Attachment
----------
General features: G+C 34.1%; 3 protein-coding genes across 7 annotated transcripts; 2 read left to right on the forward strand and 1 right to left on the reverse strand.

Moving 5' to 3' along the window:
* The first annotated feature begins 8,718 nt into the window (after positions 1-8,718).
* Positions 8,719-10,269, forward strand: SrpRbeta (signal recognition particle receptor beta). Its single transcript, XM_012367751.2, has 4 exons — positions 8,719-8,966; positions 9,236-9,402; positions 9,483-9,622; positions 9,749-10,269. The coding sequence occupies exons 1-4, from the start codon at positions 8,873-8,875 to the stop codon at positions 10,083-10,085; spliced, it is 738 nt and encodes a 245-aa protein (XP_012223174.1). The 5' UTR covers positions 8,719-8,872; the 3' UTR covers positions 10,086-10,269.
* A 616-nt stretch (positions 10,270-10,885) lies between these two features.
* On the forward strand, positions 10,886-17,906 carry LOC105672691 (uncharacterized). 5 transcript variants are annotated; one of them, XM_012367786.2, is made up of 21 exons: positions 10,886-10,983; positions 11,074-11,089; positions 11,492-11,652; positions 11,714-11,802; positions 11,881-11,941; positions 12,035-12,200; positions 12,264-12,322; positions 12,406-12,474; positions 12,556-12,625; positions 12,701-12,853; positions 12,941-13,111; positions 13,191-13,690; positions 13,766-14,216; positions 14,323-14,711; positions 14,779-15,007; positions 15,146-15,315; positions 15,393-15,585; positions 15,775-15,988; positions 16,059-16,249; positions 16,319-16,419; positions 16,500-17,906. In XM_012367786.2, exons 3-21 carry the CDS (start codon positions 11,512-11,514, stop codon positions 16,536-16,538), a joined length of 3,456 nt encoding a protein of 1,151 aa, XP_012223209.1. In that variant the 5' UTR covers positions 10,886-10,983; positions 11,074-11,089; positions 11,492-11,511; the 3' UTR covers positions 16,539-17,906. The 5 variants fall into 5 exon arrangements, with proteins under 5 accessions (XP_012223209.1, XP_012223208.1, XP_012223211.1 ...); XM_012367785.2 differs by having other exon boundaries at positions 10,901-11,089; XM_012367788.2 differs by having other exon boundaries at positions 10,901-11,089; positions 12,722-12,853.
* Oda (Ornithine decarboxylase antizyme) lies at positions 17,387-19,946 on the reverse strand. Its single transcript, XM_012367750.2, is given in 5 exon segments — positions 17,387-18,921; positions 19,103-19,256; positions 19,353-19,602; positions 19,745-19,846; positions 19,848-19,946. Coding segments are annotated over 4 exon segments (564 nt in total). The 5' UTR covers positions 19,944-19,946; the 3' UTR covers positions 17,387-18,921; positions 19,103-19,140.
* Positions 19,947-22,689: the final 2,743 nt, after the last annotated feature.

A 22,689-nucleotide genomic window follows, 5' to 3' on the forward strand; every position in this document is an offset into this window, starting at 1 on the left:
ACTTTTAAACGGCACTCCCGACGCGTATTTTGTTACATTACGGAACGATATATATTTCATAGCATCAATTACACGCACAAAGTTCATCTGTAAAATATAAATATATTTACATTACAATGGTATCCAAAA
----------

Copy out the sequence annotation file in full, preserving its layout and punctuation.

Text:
General features: G+C 34.1%; 3 protein-coding genes across 7 annotated transcripts; 2 read left to right on the forward strand and 1 right to left on the reverse strand.

Moving 5' to 3' along the window:
* The first annotated feature begins 8,718 nt into the window (after positions 1-8,718).
* Positions 8,719-10,269, forward strand: SrpRbeta (signal recognition particle receptor beta). Its single transcript, XM_012367751.2, has 4 exons — positions 8,719-8,966; positions 9,236-9,402; positions 9,483-9,622; positions 9,749-10,269. The coding sequence occupies exons 1-4, from the start codon at positions 8,873-8,875 to the stop codon at positions 10,083-10,085; spliced, it is 738 nt and encodes a 245-aa protein (XP_012223174.1). The 5' UTR covers positions 8,719-8,872; the 3' UTR covers positions 10,086-10,269.
* A 616-nt stretch (positions 10,270-10,885) lies between these two features.
* On the forward strand, positions 10,886-17,906 carry LOC105672691 (uncharacterized). 5 transcript variants are annotated; one of them, XM_012367786.2, is made up of 21 exons: positions 10,886-10,983; positions 11,074-11,089; positions 11,492-11,652; positions 11,714-11,802; positions 11,881-11,941; positions 12,035-12,200; positions 12,264-12,322; positions 12,406-12,474; positions 12,556-12,625; positions 12,701-12,853; positions 12,941-13,111; positions 13,191-13,690; positions 13,766-14,216; positions 14,323-14,711; positions 14,779-15,007; positions 15,146-15,315; positions 15,393-15,585; positions 15,775-15,988; positions 16,059-16,249; positions 16,319-16,419; positions 16,500-17,906. In XM_012367786.2, exons 3-21 carry the CDS (start codon positions 11,512-11,514, stop codon positions 16,536-16,538), a joined length of 3,456 nt encoding a protein of 1,151 aa, XP_012223209.1. In that variant the 5' UTR covers positions 10,886-10,983; positions 11,074-11,089; positions 11,492-11,511; the 3' UTR covers positions 16,539-17,906. The 5 variants fall into 5 exon arrangements, with proteins under 5 accessions (XP_012223209.1, XP_012223208.1, XP_012223211.1 ...); XM_012367785.2 differs by having other exon boundaries at positions 10,901-11,089; XM_012367788.2 differs by having other exon boundaries at positions 10,901-11,089; positions 12,722-12,853.
* Oda (Ornithine decarboxylase antizyme) lies at positions 17,387-19,946 on the reverse strand. Its single transcript, XM_012367750.2, is given in 5 exon segments — positions 17,387-18,921; positions 19,103-19,256; positions 19,353-19,602; positions 19,745-19,846; positions 19,848-19,946. Coding segments are annotated over 4 exon segments (564 nt in total). The 5' UTR covers positions 19,944-19,946; the 3' UTR covers positions 17,387-18,921; positions 19,103-19,140.
* Positions 19,947-22,689: the final 2,743 nt, after the last annotated feature.

A 22,689-nucleotide genomic window follows, 5' to 3' on the forward strand; every position in this document is an offset into this window, starting at 1 on the left:
ACTTTTAAACGGCACTCCCGACGCGTATTTTGTTACATTACGGAACGATATATATTTCATAGCATCAATTACACGCACAAAGTTCATCTGTAAAATATAAATATATTTACATTACAATGGTATCCAAAA